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Ailing and failing All-On-X cases and how to treat them

Continuing Education (CE)

The continuing education article below is available to Implantologists and general dental practitioners who perform implants.

In order to earn continuing education credits with our publication, you must be a paid subscriber of Implant Practice US and complete a short quiz about the content of the article.

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Educational aims and objectives

This self-instructional course for dentists aims to discuss treatment techniques for ailing and failing All-On-X cases in the maxilla.

Expected outcomes

Implant Practice US subscribers can answer the CE questions by taking the quiz online to earn 2 hours of CE from reading this article. Correctly answering the questions will demonstrate the reader can:

  • Use published dental literature to ascertain the likelihood of All-On-X style dental implant treatment surviving over an extended period.
  • Recognize signs of ailing All-On-X cases and know of options for treatment.
  • Recognize reasons for failing All-On-X cases and know of remote anchorage options for treatment.
  • Recognize that maintenance protocols play an important role in the long term health of All-On-X-style dental treatment, and why failure to adhere to such protocols can lead to prosthetic and implant complications.
  • Recognize that the PATZi protocol offers a systematic algorithm for the treatment of failing All-ON-X cases with remote anchorage implants.

Dr. Dan Holtzclaw looks into aging All-On-X implants and what to do if they fail over time.

Dr. Dan Holtzclaw discusses some reasons for implant failure and a possible solution for certain types

Introduction

Over the past 25 years, the All-On-X dental implant treatment protocol has revolutionized full-arch dental implant rehabilitation and, quite frankly, radically changed implant dentistry (Figure 1).1 For those of us old enough to remember, there once was a time when full-arch implant dentistry entailed a cornucopia of bone-grafting procedures which increased morbidity, pain, cost and treatment time for patients (Figure 2).2 It was not uncommon for patients to wait up to 2 years for restoration of their atrophic arches and/or undergo multiple bone grafting procedures only to later discover that they still did not have enough bone to adequately facilitate a full-arch implant-supported prosthetic. The All-On-X treatment protocol remedied this situation for many patients allowing for same-day immediate loading of dental arches sans bone augmentation in most cases.3 Early skeptics of this procedure have been heartily proven wrong with dental literature repeatedly showing high survival rates for All-On-X treatment.4,5 While the success of this procedure may encourage us to pat ourselves on the back as a profession, we should maintain a discerning eye and consider how this treatment has held up over time.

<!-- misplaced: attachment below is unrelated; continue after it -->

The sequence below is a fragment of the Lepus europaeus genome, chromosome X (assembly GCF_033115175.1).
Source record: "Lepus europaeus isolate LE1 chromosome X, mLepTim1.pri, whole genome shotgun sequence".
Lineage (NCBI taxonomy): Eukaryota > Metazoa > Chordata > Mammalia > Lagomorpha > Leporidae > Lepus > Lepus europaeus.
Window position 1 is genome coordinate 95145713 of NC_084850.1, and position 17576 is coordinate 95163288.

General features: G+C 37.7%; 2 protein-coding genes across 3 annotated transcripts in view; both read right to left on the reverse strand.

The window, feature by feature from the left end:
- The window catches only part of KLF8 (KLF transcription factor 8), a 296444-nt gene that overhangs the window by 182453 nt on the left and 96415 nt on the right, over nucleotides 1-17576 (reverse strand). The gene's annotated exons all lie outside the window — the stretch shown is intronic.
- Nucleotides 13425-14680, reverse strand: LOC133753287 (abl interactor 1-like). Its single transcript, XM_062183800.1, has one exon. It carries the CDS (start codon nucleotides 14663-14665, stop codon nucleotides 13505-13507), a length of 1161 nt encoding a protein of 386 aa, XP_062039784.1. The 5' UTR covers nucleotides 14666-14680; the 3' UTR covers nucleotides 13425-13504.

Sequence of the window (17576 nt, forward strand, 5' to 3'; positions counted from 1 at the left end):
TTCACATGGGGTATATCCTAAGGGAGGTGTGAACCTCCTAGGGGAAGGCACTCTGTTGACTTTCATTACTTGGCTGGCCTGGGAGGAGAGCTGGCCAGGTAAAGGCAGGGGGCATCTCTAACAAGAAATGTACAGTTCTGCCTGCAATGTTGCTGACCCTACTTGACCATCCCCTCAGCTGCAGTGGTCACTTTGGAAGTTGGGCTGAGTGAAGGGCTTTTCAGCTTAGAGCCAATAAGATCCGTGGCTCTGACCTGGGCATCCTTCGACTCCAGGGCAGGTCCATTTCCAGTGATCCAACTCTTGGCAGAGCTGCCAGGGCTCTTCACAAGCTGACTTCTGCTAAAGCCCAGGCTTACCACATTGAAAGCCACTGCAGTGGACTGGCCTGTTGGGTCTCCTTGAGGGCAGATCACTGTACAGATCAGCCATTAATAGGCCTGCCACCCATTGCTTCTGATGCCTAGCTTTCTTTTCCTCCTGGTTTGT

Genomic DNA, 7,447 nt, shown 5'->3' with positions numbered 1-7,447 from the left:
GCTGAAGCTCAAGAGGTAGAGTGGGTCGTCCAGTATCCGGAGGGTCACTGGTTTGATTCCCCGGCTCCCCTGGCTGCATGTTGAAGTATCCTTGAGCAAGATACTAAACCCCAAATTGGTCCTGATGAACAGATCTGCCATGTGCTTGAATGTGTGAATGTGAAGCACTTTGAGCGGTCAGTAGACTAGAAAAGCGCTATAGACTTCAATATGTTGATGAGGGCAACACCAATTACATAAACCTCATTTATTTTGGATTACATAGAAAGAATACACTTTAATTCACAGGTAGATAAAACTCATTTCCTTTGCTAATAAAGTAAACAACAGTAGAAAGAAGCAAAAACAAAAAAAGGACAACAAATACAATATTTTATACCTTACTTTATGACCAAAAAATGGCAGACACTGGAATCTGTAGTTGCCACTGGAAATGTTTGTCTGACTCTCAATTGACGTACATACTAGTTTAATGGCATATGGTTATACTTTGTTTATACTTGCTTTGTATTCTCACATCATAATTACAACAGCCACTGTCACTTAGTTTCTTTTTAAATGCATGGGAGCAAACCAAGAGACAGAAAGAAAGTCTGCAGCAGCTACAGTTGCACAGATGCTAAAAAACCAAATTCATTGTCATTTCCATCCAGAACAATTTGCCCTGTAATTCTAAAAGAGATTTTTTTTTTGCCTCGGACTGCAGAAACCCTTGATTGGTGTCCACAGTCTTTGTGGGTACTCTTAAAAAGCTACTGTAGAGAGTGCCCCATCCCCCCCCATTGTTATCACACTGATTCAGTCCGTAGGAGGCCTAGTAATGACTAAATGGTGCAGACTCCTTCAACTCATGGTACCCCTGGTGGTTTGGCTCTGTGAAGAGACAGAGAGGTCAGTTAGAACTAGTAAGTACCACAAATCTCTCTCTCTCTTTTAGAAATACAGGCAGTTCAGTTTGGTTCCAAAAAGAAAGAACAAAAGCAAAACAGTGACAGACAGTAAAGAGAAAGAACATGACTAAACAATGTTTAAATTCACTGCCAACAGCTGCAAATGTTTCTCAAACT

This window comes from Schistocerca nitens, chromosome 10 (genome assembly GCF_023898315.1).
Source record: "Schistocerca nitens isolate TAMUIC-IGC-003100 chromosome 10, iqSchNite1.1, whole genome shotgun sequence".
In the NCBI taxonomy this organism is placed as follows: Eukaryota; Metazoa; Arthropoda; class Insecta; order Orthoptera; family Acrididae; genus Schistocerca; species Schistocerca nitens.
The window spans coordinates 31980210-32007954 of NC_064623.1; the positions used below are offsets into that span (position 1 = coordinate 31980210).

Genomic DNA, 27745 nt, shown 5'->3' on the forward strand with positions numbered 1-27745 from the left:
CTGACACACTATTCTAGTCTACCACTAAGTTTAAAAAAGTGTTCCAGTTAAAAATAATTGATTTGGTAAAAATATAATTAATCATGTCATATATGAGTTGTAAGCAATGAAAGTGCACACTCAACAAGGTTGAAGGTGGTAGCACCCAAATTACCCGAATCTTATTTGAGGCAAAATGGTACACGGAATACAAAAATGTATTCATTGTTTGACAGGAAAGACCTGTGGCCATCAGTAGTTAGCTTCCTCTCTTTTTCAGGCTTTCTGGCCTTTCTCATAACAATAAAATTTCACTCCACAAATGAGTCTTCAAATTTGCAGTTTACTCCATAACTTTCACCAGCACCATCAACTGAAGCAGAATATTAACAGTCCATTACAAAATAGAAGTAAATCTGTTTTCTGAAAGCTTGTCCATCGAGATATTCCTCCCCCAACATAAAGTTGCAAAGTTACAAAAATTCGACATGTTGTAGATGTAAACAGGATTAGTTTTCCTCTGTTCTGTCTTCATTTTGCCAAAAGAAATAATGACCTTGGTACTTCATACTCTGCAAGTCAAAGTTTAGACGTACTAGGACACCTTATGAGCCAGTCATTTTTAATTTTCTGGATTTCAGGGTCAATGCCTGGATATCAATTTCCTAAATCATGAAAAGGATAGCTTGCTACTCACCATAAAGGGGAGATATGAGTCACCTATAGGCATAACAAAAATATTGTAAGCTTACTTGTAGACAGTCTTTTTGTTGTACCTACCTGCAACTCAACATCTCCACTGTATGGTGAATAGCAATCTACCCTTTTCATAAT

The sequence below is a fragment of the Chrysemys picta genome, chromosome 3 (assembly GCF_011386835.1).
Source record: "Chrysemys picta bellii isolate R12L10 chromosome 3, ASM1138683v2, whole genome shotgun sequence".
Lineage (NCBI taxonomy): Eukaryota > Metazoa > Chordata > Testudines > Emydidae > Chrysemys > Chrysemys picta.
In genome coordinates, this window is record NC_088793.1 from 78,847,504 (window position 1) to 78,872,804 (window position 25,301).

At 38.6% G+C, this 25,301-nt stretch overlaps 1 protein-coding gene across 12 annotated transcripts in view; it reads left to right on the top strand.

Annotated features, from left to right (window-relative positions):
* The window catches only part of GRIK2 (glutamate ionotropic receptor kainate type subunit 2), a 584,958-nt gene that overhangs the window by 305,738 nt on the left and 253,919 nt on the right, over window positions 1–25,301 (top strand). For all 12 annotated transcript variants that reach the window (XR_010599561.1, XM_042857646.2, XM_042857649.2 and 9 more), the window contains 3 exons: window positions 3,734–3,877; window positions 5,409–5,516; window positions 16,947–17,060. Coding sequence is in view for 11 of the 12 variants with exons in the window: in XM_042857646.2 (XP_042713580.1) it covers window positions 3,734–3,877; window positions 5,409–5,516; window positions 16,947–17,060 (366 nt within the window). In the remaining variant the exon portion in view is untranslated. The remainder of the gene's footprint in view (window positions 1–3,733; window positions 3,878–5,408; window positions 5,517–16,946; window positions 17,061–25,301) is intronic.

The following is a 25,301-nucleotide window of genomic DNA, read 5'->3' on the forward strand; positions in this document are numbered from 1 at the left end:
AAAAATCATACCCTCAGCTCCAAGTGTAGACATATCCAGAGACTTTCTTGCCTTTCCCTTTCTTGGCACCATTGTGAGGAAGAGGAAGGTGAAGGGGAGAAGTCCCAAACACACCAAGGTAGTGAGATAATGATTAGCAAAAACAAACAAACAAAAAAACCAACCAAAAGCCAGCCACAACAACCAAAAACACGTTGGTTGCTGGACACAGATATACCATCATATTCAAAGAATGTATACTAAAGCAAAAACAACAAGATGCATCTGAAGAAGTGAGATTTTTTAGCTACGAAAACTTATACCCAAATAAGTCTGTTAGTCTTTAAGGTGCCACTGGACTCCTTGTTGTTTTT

Figure 1: Panoramic radiograph of traditional All-On-X dental implant treatment in both the maxilla and mandible
Figure 2: Panoramic radiograph of patient treated with bilateral sinus lifts, various ridge augmentations, and multiple dental implants over a 2-year timeframe

The vast majority of All-On-X publications report data that encompasses 12-36 months6,7 with occasional studies extending to 5 years.4,8 In general, these studies report high success rates in the mid-to-upper 90 percentile range,3-8 but longer studies begin to show a decline in performance. With 10 years of follow-up, Karoussis, et al., documented a cumulative conventional dental implant survival rate in All-On-X treatment as low as 90.5%.9 A recently published study by de Araujo, et al., likewise documented 10-year cumulative survival rates for All-On-X conventional dental implants at ~90%10 while Park, et al., found conventional dental implant survival rate at 89.08% in a mean follow-up of 12.6 years.11 As time stretches even further, Simonis, et al., documented a cumulative All-On-X conventional dental implant survival rate of 82.94% at 16 years.12 Finally, as we reach some of the longest reflective evaluations of this treatment, survival shows an even further decline.